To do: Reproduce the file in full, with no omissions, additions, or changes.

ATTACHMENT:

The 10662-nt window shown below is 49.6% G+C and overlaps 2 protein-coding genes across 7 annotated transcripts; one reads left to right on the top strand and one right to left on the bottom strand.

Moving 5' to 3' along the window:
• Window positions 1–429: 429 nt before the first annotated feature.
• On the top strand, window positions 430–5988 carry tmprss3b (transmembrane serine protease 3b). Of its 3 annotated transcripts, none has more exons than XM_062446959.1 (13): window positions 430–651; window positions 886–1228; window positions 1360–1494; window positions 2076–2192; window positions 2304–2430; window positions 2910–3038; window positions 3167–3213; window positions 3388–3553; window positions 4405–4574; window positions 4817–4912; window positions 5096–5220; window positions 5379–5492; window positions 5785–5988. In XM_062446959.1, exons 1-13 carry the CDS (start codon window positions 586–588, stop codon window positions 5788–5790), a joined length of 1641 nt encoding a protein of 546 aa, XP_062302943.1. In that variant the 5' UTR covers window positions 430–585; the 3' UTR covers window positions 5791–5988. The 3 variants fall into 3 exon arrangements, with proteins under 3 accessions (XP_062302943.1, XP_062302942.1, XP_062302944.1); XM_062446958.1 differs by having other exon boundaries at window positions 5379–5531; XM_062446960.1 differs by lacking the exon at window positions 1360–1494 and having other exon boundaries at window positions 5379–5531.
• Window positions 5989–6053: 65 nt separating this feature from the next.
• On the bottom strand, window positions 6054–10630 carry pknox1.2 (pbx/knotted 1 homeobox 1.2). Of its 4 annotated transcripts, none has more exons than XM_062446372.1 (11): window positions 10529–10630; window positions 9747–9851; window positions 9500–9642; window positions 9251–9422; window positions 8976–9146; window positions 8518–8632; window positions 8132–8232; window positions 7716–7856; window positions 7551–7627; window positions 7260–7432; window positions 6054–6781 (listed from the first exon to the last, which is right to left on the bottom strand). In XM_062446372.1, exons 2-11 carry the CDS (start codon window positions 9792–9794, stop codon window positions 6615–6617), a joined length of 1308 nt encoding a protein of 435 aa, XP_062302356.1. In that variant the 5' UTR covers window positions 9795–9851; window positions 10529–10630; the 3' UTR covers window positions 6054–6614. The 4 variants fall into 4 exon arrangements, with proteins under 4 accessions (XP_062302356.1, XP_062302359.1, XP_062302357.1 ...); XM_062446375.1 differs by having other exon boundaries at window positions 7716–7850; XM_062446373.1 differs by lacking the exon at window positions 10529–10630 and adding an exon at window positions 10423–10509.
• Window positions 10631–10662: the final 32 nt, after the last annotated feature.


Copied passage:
The 10662-nt window shown below is 49.6% G+C and overlaps 2 protein-coding genes across 7 annotated transcripts; one reads left to right on the top strand and one right to left on the bottom strand.

Moving 5' to 3' along the window:
• Window positions 1–429: 429 nt before the first annotated feature.
• On the top strand, window positions 430–5988 carry tmprss3b (transmembrane serine protease 3b). Of its 3 annotated transcripts, none has more exons than XM_062446959.1 (13): window positions 430–651; window positions 886–1228; window positions 1360–1494; window positions 2076–2192; window positions 2304–2430; window positions 2910–3038; window positions 3167–3213; window positions 3388–3553; window positions 4405–4574; window positions 4817–4912; window positions 5096–5220; window positions 5379–5492; window positions 5785–5988. In XM_062446959.1, exons 1-13 carry the CDS (start codon window positions 586–588, stop codon window positions 5788–5790), a joined length of 1641 nt encoding a protein of 546 aa, XP_062302943.1. In that variant the 5' UTR covers window positions 430–585; the 3' UTR covers window positions 5791–5988. The 3 variants fall into 3 exon arrangements, with proteins under 3 accessions (XP_062302943.1, XP_062302942.1, XP_062302944.1); XM_062446958.1 differs by having other exon boundaries at window positions 5379–5531; XM_062446960.1 differs by lacking the exon at window positions 1360–1494 and having other exon boundaries at window positions 5379–5531.
• Window positions 5989–6053: 65 nt separating this feature from the next.
• On the bottom strand, window positions 6054–10630 carry pknox1.2 (pbx/knotted 1 homeobox 1.2). Of its 4 annotated transcripts, none has more exons than XM_062446372.1 (11): window positions 10529–10630; window positions 9747–9851; window positions 9500–9642; window positions 9251–9422; window positions 8976–9146; window positions 8518–8632; window positions 8132–8232; window positions 7716–7856; window positions 7551–7627; window positions 7260–7432; window positions 6054–6781 (listed from the first exon to the last, which is right to left on the bottom strand). In XM_062446372.1, exons 2-11 carry the CDS (start codon window positions 9792–9794, stop codon window positions 6615–6617), a joined length of 1308 nt encoding a protein of 435 aa, XP_062302356.1. In that variant the 5' UTR covers window positions 9795–9851; window positions 10529–10630; the 3' UTR covers window positions 6054–6614. The 4 variants fall into 4 exon arrangements, with proteins under 4 accessions (XP_062302356.1, XP_062302359.1, XP_062302357.1 ...); XM_062446375.1 differs by having other exon boundaries at window positions 7716–7850; XM_062446373.1 differs by lacking the exon at window positions 10529–10630 and adding an exon at window positions 10423–10509.
• Window positions 10631–10662: the final 32 nt, after the last annotated feature.